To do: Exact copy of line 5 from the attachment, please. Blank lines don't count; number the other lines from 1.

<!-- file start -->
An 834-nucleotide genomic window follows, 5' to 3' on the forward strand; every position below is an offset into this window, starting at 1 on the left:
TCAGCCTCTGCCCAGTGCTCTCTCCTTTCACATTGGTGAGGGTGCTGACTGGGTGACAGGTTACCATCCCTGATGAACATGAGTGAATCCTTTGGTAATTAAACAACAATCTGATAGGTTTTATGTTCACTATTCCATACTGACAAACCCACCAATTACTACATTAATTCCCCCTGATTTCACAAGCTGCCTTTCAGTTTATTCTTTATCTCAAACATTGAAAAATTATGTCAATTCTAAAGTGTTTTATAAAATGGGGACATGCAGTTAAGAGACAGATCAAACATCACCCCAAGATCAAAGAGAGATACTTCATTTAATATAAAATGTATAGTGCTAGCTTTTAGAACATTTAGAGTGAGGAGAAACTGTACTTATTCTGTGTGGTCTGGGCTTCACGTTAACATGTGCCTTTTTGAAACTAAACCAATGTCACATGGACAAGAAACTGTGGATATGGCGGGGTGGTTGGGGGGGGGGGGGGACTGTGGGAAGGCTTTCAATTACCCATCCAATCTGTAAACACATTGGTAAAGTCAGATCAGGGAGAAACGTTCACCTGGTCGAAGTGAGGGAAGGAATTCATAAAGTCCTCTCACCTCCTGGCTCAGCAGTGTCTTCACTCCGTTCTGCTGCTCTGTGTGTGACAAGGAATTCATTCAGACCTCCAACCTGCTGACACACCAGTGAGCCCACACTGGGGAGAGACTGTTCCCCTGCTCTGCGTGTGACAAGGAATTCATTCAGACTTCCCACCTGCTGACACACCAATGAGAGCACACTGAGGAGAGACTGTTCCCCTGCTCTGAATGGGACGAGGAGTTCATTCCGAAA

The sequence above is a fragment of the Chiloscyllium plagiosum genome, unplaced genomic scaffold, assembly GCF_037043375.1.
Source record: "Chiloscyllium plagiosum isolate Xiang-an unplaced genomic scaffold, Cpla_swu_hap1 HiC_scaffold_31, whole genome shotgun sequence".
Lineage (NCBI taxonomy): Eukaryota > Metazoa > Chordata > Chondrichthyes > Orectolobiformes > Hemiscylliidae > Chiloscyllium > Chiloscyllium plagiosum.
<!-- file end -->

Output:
Lineage (NCBI taxonomy): Eukaryota > Metazoa > Chordata > Chondrichthyes > Orectolobiformes > Hemiscylliidae > Chiloscyllium > Chiloscyllium plagiosum.